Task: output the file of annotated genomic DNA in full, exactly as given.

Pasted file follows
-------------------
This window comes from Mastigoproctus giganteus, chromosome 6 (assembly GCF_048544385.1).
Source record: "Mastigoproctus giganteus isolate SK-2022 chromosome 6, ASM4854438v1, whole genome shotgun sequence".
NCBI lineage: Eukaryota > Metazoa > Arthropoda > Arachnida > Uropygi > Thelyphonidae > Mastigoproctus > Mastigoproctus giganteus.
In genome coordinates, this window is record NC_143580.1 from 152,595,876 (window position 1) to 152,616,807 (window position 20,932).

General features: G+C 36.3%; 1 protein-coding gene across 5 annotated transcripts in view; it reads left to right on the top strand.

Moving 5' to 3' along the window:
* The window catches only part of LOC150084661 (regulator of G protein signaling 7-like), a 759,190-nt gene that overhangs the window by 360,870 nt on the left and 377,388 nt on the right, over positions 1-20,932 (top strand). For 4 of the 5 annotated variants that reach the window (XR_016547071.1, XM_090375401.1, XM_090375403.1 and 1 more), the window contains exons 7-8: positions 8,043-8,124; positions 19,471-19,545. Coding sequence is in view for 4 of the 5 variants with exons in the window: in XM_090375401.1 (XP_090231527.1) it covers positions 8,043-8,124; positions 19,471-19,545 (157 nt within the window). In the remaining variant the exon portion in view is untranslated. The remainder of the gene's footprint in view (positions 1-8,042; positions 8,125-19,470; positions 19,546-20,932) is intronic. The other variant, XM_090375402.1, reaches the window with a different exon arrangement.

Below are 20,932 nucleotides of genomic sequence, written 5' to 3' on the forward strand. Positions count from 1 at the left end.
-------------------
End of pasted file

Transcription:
This window comes from Mastigoproctus giganteus, chromosome 6 (assembly GCF_048544385.1).
Source record: "Mastigoproctus giganteus isolate SK-2022 chromosome 6, ASM4854438v1, whole genome shotgun sequence".
NCBI lineage: Eukaryota > Metazoa > Arthropoda > Arachnida > Uropygi > Thelyphonidae > Mastigoproctus > Mastigoproctus giganteus.
In genome coordinates, this window is record NC_143580.1 from 152,595,876 (window position 1) to 152,616,807 (window position 20,932).

General features: G+C 36.3%; 1 protein-coding gene across 5 annotated transcripts in view; it reads left to right on the top strand.

Moving 5' to 3' along the window:
* The window catches only part of LOC150084661 (regulator of G protein signaling 7-like), a 759,190-nt gene that overhangs the window by 360,870 nt on the left and 377,388 nt on the right, over positions 1-20,932 (top strand). For 4 of the 5 annotated variants that reach the window (XR_016547071.1, XM_090375401.1, XM_090375403.1 and 1 more), the window contains exons 7-8: positions 8,043-8,124; positions 19,471-19,545. Coding sequence is in view for 4 of the 5 variants with exons in the window: in XM_090375401.1 (XP_090231527.1) it covers positions 8,043-8,124; positions 19,471-19,545 (157 nt within the window). In the remaining variant the exon portion in view is untranslated. The remainder of the gene's footprint in view (positions 1-8,042; positions 8,125-19,470; positions 19,546-20,932) is intronic. The other variant, XM_090375402.1, reaches the window with a different exon arrangement.

Below are 20,932 nucleotides of genomic sequence, written 5' to 3' on the forward strand. Positions count from 1 at the left end.